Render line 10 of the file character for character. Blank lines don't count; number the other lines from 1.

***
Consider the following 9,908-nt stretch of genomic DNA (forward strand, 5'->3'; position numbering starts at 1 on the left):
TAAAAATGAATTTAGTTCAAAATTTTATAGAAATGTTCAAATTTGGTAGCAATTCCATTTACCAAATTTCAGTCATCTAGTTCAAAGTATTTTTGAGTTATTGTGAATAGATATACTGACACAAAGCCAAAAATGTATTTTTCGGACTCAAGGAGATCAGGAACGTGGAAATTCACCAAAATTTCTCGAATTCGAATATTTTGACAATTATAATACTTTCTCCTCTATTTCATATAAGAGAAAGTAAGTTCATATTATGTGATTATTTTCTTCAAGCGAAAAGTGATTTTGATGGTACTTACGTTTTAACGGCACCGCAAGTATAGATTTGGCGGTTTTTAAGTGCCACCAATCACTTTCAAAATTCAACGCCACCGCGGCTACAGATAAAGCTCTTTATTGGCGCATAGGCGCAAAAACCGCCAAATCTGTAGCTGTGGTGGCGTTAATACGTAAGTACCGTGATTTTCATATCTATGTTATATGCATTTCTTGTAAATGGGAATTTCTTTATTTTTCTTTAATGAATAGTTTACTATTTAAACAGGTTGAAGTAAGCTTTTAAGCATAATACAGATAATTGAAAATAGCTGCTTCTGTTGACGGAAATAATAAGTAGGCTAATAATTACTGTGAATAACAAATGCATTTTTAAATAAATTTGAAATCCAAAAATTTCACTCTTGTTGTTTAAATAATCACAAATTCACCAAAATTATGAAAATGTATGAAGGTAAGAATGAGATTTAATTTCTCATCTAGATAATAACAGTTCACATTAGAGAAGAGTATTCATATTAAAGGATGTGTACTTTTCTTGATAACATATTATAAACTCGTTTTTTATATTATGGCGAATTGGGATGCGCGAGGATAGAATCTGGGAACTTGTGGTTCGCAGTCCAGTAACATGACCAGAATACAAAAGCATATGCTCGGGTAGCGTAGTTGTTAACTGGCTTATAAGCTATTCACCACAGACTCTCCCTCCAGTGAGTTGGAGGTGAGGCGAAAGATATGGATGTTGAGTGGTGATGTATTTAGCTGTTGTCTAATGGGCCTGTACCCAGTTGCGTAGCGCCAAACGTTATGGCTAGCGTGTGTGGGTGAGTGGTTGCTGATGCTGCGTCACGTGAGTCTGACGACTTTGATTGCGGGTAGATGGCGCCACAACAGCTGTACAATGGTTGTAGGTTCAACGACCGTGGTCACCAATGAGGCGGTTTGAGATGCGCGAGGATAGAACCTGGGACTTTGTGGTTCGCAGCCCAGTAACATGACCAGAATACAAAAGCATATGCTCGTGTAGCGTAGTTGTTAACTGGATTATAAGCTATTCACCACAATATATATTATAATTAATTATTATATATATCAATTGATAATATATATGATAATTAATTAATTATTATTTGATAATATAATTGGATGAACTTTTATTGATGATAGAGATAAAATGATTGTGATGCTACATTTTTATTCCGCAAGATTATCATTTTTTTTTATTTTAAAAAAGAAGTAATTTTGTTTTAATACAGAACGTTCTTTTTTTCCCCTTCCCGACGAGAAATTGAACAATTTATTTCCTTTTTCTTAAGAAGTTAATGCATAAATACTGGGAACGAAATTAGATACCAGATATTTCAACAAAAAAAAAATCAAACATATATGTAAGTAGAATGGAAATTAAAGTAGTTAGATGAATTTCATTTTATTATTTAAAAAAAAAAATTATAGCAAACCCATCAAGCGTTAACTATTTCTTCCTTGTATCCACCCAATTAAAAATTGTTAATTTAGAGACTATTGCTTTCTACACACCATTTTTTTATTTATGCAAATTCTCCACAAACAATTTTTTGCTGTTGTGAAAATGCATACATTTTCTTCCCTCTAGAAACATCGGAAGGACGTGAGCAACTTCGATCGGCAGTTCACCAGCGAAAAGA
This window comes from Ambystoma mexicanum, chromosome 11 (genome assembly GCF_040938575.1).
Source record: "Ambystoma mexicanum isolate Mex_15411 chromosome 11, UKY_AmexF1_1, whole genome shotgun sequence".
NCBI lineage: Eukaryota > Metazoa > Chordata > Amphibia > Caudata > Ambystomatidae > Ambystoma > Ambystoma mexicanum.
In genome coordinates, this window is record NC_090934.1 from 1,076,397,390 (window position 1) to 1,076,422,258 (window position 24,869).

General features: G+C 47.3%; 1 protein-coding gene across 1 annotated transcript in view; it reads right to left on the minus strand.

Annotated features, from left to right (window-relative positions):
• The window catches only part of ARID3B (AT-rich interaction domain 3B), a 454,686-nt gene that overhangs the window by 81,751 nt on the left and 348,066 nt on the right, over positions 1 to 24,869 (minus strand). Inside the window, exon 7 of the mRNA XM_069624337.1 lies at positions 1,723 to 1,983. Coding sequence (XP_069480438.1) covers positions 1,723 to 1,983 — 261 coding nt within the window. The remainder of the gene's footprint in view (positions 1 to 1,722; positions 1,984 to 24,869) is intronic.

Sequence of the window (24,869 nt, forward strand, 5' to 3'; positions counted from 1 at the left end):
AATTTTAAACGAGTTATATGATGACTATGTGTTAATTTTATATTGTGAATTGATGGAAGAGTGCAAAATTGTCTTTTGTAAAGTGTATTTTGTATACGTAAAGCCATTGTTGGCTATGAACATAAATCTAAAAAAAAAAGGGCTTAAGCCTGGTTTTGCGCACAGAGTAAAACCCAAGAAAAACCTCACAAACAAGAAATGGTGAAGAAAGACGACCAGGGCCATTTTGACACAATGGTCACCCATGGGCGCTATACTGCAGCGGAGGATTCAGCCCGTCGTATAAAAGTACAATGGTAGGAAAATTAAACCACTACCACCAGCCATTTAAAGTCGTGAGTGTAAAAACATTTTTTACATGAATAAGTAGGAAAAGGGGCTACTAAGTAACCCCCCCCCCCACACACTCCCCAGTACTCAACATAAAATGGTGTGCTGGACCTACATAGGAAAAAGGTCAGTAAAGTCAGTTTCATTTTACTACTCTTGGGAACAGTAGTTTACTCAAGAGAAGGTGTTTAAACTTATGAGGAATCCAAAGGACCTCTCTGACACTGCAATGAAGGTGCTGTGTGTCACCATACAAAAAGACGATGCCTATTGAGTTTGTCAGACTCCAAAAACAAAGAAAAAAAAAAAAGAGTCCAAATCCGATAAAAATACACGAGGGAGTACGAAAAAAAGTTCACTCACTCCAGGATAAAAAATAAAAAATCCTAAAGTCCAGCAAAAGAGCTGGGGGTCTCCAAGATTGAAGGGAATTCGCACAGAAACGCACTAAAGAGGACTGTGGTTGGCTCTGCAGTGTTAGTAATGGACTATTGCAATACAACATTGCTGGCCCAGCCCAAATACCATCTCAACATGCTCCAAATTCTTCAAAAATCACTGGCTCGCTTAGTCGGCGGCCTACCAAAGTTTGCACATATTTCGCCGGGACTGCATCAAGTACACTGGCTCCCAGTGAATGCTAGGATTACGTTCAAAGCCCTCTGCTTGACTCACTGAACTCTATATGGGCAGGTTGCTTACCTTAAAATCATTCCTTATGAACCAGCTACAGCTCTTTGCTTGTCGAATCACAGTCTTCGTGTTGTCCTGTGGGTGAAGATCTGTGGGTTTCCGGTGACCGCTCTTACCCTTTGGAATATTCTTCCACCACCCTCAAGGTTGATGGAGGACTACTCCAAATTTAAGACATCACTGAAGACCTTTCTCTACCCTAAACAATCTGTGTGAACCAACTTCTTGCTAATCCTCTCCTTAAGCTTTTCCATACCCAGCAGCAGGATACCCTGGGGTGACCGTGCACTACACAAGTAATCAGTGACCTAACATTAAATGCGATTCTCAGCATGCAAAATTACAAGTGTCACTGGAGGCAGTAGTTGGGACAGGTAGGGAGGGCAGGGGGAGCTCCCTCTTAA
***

Sequence of the window (24,869 nt, forward strand, 5' to 3'; positions counted from 1 at the left end):